Today’s convergence of functionality into portable devices confounds the idea of archetype: even a simple cellphone does more than make calls – it tells time, does calculations, sends texts, takes photos. Are we trying to create an archetype that encapsulates everything, including eReading? Or is everything being rendered down to its base form of digits and information and the challenge for Apple and Sony and Amazon and whoever else can keep up is to make an archetype that makes sense of it all?

And if that’s the choice, I’m picking something pretty like an iPhone for my pocket (soon as I can afford one that is…).

Back to school: On the march of technology

I was recently asked to do some online tutoring for the WhitireiaDiploma in Publishing, in the electronic publishing course modules.

Back in the day this was a certificate course, which I did in 1995. My job’s not hard but it is challenging: the students have a topic to discuss then I’m supposed to come in at the end of the week and sum up their excellent thoughts and dispense pearls of wisdom. In the absence of any pearls I’ve been treating myself to some diversions on publishing.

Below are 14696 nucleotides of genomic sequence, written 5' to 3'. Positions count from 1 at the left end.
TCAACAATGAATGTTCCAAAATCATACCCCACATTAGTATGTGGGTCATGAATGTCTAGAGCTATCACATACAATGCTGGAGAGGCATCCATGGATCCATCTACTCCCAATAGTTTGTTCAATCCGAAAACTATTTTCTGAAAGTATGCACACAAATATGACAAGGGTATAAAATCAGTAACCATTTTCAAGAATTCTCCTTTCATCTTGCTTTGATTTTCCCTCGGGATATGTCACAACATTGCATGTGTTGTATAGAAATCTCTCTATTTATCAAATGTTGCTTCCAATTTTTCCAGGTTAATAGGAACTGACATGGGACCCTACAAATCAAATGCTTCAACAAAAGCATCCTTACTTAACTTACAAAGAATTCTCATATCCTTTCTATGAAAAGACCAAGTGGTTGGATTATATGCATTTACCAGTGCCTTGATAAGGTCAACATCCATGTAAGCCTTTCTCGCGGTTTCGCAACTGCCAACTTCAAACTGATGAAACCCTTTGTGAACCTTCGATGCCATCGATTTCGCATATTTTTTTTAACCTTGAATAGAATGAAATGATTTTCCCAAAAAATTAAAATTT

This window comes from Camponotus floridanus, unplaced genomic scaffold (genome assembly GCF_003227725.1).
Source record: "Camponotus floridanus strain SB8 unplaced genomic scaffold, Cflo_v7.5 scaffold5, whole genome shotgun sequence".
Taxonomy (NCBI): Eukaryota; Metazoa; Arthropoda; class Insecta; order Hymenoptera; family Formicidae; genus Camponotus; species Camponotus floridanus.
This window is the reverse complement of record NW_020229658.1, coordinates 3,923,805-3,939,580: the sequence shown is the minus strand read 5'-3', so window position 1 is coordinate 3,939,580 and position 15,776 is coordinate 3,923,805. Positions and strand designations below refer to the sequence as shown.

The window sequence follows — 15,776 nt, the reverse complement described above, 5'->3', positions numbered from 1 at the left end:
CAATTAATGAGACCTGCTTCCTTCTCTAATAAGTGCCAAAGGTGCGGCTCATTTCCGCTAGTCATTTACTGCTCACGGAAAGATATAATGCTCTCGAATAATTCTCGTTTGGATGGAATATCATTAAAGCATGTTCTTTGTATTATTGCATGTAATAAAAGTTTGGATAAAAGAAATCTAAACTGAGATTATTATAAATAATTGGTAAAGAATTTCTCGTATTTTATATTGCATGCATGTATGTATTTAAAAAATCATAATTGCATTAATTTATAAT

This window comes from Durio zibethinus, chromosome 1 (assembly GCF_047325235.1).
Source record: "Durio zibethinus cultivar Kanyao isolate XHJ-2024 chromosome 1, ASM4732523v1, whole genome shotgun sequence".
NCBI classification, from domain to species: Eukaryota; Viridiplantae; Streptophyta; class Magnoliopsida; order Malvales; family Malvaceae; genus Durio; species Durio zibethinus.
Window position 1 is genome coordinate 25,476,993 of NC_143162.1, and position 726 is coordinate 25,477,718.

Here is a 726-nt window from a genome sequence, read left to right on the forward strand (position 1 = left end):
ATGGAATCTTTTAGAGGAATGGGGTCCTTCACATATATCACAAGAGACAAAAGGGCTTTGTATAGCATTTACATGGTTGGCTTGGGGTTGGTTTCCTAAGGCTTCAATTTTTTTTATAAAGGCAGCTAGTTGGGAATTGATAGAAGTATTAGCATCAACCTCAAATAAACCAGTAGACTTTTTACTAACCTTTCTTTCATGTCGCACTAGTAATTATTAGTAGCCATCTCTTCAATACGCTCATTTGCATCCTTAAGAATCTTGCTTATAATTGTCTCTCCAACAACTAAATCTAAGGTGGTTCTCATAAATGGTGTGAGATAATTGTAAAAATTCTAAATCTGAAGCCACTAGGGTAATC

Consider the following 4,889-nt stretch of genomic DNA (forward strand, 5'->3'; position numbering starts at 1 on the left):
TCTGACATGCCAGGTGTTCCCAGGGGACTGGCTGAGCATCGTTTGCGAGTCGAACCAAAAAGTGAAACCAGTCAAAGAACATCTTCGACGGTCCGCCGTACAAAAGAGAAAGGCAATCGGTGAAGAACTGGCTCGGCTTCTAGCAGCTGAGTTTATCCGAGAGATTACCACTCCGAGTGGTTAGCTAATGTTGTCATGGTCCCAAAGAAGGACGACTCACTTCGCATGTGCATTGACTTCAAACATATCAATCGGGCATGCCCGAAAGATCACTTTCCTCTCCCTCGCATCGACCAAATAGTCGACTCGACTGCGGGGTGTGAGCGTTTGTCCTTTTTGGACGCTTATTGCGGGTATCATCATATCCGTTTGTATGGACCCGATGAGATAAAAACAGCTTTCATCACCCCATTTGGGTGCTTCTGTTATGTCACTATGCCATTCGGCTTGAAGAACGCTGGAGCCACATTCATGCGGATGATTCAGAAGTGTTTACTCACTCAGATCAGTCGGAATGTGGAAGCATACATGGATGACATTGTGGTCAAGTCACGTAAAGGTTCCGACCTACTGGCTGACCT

Here’s the first and others may follow.

The march of technology

I’m sorry to be late to reply but I’ve really enjoyed reading your posts and it’s got me having to think hard. This isn’t so much a round-up of what you’ve been posting as some responses and a few more avenues to explore.

First up I though the definitions you all found were a great mix. Interesting to see a number focussed on the delivery mechanism that got the content to the human reader. Made me wonder whether electronic publishing is about the entire process and the product, or if it’s a mix and match? Some of the definitions suggest the end result of epublishing must be electronic, but what about print-on-demand? It’s an electronic process that generates a print book. Or a system that delivers electronic summaries with links to buy a print book? It’s part e and part p!